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'Gender Critical' Was Never Going to Work Out as a Long-Term Political Realignment
It's just diverse humanity agreeing women exist
Negative partisanship is the single most unappreciated force in American politics. Partisan tribalism has only increased with social media. A general political realignment is impossible after the Supreme Court decision last week to let states shut down abortion access. As a result, “gender critical” spaces will remain a potent force of ideas, but “gender criticism” will never cohere as a united political movement. There are too many countervailing forces at work.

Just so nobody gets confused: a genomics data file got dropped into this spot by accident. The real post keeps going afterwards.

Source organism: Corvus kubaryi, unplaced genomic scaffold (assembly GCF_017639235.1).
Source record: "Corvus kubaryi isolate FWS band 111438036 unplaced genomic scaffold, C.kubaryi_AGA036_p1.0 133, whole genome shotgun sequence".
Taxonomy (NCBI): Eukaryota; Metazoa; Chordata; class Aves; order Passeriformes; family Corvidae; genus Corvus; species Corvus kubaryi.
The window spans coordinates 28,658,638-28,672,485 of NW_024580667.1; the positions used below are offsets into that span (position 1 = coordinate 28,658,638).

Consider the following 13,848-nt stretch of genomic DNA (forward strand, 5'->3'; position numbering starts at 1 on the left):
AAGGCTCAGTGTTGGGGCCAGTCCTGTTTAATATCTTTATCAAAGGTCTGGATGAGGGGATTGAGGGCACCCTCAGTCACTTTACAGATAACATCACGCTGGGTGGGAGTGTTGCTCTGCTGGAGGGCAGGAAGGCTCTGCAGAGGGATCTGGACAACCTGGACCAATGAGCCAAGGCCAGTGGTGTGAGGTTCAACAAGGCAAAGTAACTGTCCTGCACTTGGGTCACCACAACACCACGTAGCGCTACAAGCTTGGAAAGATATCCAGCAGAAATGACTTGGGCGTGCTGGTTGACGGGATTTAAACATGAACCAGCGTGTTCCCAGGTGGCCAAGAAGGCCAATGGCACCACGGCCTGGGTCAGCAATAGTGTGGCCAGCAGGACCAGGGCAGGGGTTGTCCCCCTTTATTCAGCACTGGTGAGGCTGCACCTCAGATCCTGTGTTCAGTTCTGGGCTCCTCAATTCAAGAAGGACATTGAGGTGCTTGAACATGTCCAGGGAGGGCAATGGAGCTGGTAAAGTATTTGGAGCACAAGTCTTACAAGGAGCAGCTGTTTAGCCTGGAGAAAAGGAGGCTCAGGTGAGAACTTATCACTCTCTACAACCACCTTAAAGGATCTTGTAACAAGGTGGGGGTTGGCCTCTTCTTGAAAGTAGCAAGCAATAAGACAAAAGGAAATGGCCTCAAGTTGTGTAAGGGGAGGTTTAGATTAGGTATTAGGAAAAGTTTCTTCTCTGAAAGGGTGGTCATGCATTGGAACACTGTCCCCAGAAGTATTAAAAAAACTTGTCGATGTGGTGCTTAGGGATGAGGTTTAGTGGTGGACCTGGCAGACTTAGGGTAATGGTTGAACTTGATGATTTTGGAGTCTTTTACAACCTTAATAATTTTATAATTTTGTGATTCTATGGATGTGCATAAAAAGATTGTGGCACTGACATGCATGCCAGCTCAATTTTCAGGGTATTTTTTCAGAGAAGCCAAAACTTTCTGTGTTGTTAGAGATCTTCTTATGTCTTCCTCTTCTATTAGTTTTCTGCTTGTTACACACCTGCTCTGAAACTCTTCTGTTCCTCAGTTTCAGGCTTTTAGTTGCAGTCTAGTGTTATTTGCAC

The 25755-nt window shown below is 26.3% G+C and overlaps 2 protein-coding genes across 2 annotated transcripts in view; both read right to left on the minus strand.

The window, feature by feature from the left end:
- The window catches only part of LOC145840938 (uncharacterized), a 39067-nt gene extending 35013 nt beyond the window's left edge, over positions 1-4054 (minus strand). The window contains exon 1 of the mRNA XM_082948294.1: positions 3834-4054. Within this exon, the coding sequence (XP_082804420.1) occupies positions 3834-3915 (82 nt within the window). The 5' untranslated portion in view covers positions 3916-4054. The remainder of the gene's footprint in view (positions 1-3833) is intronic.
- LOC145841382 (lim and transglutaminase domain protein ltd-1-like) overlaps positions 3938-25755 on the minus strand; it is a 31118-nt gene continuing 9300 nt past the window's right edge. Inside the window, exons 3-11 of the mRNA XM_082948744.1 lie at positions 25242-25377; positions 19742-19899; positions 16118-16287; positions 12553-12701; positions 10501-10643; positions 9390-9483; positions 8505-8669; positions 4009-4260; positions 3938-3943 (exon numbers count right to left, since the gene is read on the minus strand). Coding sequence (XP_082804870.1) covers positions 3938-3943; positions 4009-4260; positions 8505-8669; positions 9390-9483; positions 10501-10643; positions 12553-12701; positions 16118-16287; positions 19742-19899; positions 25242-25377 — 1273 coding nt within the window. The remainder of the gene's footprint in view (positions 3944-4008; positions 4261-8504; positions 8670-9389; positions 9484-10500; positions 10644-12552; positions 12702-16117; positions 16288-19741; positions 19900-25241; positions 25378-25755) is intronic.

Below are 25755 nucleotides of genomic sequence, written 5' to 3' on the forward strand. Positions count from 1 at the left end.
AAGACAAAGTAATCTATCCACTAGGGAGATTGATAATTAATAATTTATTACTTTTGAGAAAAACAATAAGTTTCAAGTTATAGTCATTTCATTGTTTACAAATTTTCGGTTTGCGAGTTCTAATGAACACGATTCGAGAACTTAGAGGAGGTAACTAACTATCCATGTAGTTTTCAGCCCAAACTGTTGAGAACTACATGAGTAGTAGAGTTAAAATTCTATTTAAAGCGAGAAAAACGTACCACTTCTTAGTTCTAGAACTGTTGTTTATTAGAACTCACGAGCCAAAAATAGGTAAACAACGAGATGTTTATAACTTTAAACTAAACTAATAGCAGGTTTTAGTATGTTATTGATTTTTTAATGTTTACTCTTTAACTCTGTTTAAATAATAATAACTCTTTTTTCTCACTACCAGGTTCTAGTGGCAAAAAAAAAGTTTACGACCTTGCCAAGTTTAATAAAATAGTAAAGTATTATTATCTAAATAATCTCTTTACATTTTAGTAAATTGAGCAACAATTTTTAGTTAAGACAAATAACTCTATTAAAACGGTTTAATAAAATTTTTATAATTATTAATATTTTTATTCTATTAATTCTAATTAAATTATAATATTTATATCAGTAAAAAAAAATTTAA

Because I am a historian with a political science degree and too many years in progressive advocacy organizing spaces, I was intellectually prepared to see the gender critical “movement” follow a familiar pattern. Any social movement of very different people who all just happen to be right about the same thing being true is not going to cohere very long, if at all. Too many differences exist within the coalition of people who believe women exist. Without a unifying umbrella organization to defend human sex difference in law and policy, gender critical politics will always center around leadership figures and be organized in a series of discrete issue silos. Fights will happen because they always do.